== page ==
Attempts by FIFA to box out competition from open and protected resale marketplaces have backfired, leading to a black market for FIFA World Cup Qatar tickets as the tournament nears its finale later this month. Fans, who haven’t been able to secure tickets through the “official” resale channel run by organizers have been forced to unprotected online and in-person transactions at the margins of the events in the Asian state of Qatar.

“A black market is taking shape,” a French man told Reuters, indicating that he had sold enough tickets on the side to pay for his trip to the finals. He said that he had done so by charging “the most dedicated supporters” a 1,000 percent markup to sought-after games, such as those featuring stars Leo Messi (Argentina) and Cristiano Ronaldo (Portugal).

“I [sell for] the matches that you can monetise the most,” he said.

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The black market resale world has flourished despite Qatar passing a law that granted FIFA exclusive right to sell tickets to the event, penalizing those caught violating the law with fines of up to 10 times the face value of the tickets being sold. The attempts to control the ticket market entirely have extended to the online sphere, where officials have attempted to ban ticket listings from resale marketplaces, which exist largely to regulate and provide consumer protection for ticket transactions.

“FIFA’s ultimate objectives are to prioritise the safety and security of all fans and to enforce a fair pricing scheme for World Cup tickets,” a spokesperson told Reuters.

But those who have tickets to the remaining games of the tournament seem to be avoiding listing them through the official resale channel, which caps the amount that those willing to sell can ask. Instead, they are being moved outside of the official channels.

“I think that people just chose to sell them outside the platform because they will make more money,” says Federico Criado, an Argentina supporter who has tried and failed on multiple occasions to secure tickets through the official channels.

This black market for FIFA World Cup tickets is precisely what any economist will tell you to expect when an event organizer attempts to tightly control resale and puts price caps in place. Instead of a competitive marketplace with multiple options for consumers and sellers to choose from – all of which feature protection against fraud and bad actions – buyers can’t find tickets on the official marketplace, because sellers don’t want to accept taking far below the true market value of the tickets they have.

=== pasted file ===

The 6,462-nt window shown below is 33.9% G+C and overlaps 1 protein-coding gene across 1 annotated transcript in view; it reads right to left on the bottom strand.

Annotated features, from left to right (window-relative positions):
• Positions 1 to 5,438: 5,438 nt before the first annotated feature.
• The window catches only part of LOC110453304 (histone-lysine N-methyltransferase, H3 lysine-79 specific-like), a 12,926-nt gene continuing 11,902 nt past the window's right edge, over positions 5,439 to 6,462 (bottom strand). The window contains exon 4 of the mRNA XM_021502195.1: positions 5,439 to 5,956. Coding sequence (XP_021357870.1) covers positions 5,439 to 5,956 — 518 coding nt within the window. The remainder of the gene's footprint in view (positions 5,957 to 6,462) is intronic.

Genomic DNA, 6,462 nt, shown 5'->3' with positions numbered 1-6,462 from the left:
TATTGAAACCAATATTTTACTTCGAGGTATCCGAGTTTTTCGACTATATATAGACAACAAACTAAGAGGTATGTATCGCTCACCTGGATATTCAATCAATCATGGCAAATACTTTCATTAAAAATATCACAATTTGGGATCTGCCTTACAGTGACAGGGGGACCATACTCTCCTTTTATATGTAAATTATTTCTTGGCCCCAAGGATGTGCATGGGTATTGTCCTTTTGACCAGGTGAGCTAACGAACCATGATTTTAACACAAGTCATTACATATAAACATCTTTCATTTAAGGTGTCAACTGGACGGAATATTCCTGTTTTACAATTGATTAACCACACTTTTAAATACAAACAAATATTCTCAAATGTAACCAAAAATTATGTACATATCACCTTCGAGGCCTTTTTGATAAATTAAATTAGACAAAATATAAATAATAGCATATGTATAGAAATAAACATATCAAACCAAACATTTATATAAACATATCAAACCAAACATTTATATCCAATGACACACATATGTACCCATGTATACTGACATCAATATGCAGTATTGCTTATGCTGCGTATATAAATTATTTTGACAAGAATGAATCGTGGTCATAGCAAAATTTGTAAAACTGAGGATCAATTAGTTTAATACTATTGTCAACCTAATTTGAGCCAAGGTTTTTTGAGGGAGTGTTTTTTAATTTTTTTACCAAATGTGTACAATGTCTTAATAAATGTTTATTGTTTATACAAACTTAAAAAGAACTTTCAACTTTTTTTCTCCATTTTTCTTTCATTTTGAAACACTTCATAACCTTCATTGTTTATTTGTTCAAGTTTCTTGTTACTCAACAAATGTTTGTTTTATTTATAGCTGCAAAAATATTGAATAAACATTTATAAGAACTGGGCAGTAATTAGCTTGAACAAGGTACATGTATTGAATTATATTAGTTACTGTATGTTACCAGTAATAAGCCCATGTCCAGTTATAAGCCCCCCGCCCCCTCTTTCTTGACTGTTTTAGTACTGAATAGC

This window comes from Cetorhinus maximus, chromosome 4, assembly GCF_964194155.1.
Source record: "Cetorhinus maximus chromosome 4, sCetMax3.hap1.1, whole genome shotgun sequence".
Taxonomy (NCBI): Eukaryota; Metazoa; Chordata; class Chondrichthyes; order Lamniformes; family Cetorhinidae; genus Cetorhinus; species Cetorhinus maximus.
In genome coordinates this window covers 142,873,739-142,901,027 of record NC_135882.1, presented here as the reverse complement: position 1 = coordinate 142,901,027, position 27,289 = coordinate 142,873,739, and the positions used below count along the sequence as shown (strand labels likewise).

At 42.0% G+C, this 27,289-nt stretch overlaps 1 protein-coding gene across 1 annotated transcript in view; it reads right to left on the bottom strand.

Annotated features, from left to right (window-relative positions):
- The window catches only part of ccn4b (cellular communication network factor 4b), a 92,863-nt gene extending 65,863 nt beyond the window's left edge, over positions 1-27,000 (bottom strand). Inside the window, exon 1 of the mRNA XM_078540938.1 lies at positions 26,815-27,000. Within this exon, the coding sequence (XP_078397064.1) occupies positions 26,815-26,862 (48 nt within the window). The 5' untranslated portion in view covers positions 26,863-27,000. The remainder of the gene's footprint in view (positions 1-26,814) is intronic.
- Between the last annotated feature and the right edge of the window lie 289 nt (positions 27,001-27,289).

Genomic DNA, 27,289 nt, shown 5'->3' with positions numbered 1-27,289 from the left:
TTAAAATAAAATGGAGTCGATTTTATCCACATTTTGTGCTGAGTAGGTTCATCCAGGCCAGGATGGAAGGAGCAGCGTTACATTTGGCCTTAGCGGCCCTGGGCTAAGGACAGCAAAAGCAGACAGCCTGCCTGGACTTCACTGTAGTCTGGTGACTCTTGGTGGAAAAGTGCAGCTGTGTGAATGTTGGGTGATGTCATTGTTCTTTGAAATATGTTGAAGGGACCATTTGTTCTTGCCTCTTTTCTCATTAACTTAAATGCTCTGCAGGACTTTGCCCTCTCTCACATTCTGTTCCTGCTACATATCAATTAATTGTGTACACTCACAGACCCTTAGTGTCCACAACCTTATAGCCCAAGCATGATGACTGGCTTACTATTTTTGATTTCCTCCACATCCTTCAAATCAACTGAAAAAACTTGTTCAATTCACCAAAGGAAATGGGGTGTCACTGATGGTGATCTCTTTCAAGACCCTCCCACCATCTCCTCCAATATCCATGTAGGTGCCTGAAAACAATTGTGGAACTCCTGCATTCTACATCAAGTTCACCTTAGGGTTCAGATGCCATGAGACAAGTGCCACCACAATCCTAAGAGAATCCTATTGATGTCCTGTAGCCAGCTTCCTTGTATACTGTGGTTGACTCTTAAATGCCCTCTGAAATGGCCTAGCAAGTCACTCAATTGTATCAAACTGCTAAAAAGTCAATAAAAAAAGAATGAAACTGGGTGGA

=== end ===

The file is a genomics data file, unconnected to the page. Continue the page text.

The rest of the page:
The coverage of the black market has not yet focused on consumers who have been taken by scammers, but those stories are only a matter of time when consumers are left with no other option to secure passes. There are a total of seven games remaining, with eight teams remaining ahead of Friday’s quarterfinal round kicking off.

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Hopefully, fans of the remaining countries – Argentina, the Netherlands, Croatia, Brazil, England, France, Portugal and Morocco – will see no ill effects of the forced black market if they choose to participate in it vs. missing out on the once-in-a-lifetime shot of seeing their team in action as the tournament continues.

FIFA World Cup Quarterfinal Matches

Friday – December 9

Netherlands vs. Argentina
Croatia vs. Brazil

Saturday – December 10

England vs. France
Morocco vs. Portugal

FIFA World Cup Semifinal Matches

Tuesday – December 13

Netherlands/Argentina winner vs/ Croatia/Brazil winner

Wednesday – December 14

England/France winner vs. Morocco/Portugal winner

FIFA World Cup Final

Sunday – December 18

FIFA World Cup Qatar 2022 Ticket Links

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